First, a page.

In most respects the Jewish wedding ceremony is a very different affair from its Christian counterpart. Neither the huppah, the ketubbah, nor the traditional breaking of the glass have any equivalent outside Jewish practice. There is however one element that does seem to cross over religious and cultural boundaries, and that is the use of a ring in the ceremony.
In the Biblical and Talmudic sources, we find no explicit mention of betrothal by ring. The Mishnah rules that the betrothal is given legal effect by the groom's transferring a sum of money or some other item of value to the bride or her representative. Cases cited in the Talmuds make reference to all sorts of objects that were used for that purpose, including fruits, cups and jewelry, as well as cash --but not rings.
By the Middle Ages, the use of the wedding ring had become a known practice among some Jews, and was identified as a custom which distinguished the Jews of the Land of Israel from their Babylonian cousins. This development is a natural one, since the Holy Land was then under Roman occupation and the exchange of wedding rings was an established Roman practice, described by ancient writers like Pliny and subsequently inherited by the Christians as well.
As in many similar instances, the Jews unconsciously adopted the customs of their environment. For the majority of world Jewry, who lived under the Persian or Arab empires, this was viewed as an exotic local idiosyncrasy. Over the years, the use of rings became the norm throughout the diaspora, until it was almost unimaginable to have a wedding without the groom reciting the familiar formula "Behold you are betrothed unto me with this ring, according to the law of Moses and Israel."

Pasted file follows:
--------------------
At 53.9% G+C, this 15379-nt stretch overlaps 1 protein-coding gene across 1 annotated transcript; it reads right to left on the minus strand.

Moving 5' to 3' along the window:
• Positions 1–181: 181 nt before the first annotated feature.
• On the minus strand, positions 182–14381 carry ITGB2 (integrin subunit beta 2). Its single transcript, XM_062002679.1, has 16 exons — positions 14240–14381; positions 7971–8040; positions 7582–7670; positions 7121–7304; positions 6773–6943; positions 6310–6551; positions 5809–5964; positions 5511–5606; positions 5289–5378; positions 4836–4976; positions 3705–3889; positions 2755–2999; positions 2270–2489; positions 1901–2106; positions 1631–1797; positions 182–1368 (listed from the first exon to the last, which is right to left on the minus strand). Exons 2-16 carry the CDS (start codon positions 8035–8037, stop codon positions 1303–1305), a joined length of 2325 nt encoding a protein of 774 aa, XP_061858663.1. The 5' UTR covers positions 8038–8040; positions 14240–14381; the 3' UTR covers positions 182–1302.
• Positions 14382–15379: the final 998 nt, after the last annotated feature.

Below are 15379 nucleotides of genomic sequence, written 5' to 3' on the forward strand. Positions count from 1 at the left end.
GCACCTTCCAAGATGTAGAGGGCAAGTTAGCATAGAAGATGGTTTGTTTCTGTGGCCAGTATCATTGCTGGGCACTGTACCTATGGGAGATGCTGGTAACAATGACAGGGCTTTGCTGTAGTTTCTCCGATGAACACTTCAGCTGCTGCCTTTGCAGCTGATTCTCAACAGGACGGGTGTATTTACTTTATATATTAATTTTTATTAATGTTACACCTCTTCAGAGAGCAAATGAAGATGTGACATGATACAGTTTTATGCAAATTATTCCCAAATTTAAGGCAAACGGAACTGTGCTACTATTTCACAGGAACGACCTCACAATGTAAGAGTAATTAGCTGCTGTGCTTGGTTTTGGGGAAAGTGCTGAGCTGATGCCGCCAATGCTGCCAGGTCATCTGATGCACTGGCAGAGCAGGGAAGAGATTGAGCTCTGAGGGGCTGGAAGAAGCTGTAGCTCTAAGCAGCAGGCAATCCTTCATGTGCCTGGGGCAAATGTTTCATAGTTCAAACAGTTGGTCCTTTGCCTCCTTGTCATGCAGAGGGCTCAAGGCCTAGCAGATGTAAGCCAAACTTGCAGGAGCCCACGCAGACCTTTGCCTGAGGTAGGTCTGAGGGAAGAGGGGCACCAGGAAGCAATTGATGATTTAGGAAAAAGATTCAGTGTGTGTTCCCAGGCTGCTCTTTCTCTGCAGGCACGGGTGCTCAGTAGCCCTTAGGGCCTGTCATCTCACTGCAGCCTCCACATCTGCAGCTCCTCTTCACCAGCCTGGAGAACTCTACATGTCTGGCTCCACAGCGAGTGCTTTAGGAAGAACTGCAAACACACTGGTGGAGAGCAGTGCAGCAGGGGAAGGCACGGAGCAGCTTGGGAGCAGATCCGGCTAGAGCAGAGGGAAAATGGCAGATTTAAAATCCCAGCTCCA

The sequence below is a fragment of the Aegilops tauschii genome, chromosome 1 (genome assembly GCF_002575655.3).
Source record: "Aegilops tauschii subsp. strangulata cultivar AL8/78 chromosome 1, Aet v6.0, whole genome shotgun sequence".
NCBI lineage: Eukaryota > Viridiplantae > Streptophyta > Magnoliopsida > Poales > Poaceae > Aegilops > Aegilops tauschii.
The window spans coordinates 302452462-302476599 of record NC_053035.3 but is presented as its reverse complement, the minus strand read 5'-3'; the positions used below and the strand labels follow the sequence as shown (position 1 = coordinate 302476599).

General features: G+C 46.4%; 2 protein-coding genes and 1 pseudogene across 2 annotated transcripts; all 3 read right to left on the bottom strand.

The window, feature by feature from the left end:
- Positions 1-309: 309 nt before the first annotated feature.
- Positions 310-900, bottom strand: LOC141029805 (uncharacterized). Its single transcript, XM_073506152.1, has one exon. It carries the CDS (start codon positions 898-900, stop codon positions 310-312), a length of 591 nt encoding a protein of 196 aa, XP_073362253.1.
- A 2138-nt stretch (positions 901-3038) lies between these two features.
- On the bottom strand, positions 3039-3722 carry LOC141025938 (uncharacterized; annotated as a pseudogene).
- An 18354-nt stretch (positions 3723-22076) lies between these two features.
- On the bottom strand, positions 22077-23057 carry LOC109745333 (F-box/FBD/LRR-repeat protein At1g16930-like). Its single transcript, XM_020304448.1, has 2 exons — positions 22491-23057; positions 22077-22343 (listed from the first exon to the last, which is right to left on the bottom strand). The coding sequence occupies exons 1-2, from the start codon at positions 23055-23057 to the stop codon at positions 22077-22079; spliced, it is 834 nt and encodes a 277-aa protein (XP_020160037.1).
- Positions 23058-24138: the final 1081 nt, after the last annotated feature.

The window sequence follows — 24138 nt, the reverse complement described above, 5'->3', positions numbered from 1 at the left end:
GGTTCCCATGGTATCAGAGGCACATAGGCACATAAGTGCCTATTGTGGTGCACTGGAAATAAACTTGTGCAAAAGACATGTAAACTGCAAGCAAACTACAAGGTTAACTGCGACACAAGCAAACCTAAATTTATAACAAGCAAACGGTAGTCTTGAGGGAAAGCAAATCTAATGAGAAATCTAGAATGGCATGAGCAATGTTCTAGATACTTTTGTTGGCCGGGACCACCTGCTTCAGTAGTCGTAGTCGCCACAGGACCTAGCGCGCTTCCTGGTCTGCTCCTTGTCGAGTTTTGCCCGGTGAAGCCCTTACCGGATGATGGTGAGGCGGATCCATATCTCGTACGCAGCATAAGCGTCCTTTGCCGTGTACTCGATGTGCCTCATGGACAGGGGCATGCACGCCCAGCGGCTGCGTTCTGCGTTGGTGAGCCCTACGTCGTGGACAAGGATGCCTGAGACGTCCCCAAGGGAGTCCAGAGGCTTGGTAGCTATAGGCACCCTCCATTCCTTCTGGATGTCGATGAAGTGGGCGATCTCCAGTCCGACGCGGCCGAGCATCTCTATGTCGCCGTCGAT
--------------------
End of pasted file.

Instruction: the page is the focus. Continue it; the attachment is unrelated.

Now, Jews have rarely drawn clear borders between their past and present. We like to portray the events of our history in terms that are familiar to us. This last observation also applies to descriptions of Jewish weddings in ancient sources.
In Jewish tradition the marriage ceremony par exellence was the revelation at Mount Sinai. Midrashic accounts dwell lovingly on the details: God was the groom and Israel the bride, standing beneath a huppah of clouds. The Torah is the eternal marriage contract, to which the heavens and earth are called to serve as witnesses.
One version of this story, an Aramaic embellishment of the Biblical account, waxes poetic: "The earth danced and the heavens sang, as the Lord betrothed the daughter of Jacob after liberating her from Egypt. Upon her fingers he placed five rings of light" [symbolizing the five books of the Torah].
Indeed, a later mystical work, the Tikkunei Zohar, claims that it was the circular emanations of divine power that came forth from God on that day that served as the model for the rings that are given to brides in subsequent Jewish marriages.
Though we have seen that the use of wedding rings by Jews is a relatively late institution, copied from a Roman model, the authors of the above passages took it so much for granted that, for them, God himself could find no more suitable a way of expressing His eternal covenant with the people of Israel than by the symbolic gift of a ring.
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